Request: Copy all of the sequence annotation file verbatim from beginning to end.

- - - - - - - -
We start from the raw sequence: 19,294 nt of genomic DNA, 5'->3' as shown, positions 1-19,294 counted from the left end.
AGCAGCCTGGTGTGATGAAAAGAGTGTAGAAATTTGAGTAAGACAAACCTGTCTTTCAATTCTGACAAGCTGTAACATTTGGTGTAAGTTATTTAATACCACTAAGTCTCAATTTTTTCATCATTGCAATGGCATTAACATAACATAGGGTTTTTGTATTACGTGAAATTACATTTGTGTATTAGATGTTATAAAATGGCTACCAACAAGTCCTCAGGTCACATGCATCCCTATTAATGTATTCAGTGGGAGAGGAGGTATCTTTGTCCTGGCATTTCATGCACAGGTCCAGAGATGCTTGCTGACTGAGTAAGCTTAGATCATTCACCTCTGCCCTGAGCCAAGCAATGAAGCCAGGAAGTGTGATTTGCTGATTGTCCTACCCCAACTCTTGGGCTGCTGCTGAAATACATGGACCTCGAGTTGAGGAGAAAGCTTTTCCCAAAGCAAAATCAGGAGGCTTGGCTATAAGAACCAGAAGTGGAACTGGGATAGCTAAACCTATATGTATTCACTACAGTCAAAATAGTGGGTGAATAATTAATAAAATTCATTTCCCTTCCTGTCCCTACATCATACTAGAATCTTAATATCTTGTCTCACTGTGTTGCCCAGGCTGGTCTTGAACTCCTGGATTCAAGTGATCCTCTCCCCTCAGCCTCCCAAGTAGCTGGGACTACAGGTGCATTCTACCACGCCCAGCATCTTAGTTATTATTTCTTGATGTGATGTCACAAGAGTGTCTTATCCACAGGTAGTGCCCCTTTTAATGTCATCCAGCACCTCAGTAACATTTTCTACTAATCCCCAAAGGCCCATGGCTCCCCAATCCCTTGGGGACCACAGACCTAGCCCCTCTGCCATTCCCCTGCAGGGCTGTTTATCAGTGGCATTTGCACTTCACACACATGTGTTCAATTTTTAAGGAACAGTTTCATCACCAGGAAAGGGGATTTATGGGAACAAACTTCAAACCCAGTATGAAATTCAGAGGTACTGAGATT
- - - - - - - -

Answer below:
We start from the raw sequence: 19,294 nt of genomic DNA, 5'->3' as shown, positions 1-19,294 counted from the left end.
AGCAGCCTGGTGTGATGAAAAGAGTGTAGAAATTTGAGTAAGACAAACCTGTCTTTCAATTCTGACAAGCTGTAACATTTGGTGTAAGTTATTTAATACCACTAAGTCTCAATTTTTTCATCATTGCAATGGCATTAACATAACATAGGGTTTTTGTATTACGTGAAATTACATTTGTGTATTAGATGTTATAAAATGGCTACCAACAAGTCCTCAGGTCACATGCATCCCTATTAATGTATTCAGTGGGAGAGGAGGTATCTTTGTCCTGGCATTTCATGCACAGGTCCAGAGATGCTTGCTGACTGAGTAAGCTTAGATCATTCACCTCTGCCCTGAGCCAAGCAATGAAGCCAGGAAGTGTGATTTGCTGATTGTCCTACCCCAACTCTTGGGCTGCTGCTGAAATACATGGACCTCGAGTTGAGGAGAAAGCTTTTCCCAAAGCAAAATCAGGAGGCTTGGCTATAAGAACCAGAAGTGGAACTGGGATAGCTAAACCTATATGTATTCACTACAGTCAAAATAGTGGGTGAATAATTAATAAAATTCATTTCCCTTCCTGTCCCTACATCATACTAGAATCTTAATATCTTGTCTCACTGTGTTGCCCAGGCTGGTCTTGAACTCCTGGATTCAAGTGATCCTCTCCCCTCAGCCTCCCAAGTAGCTGGGACTACAGGTGCATTCTACCACGCCCAGCATCTTAGTTATTATTTCTTGATGTGATGTCACAAGAGTGTCTTATCCACAGGTAGTGCCCCTTTTAATGTCATCCAGCACCTCAGTAACATTTTCTACTAATCCCCAAAGGCCCATGGCTCCCCAATCCCTTGGGGACCACAGACCTAGCCCCTCTGCCATTCCCCTGCAGGGCTGTTTATCAGTGGCATTTGCACTTCACACACATGTGTTCAATTTTTAAGGAACAGTTTCATCACCAGGAAAGGGGATTTATGGGAACAAACTTCAAACCCAGTATGAAATTCAGAGGTACTGAGATT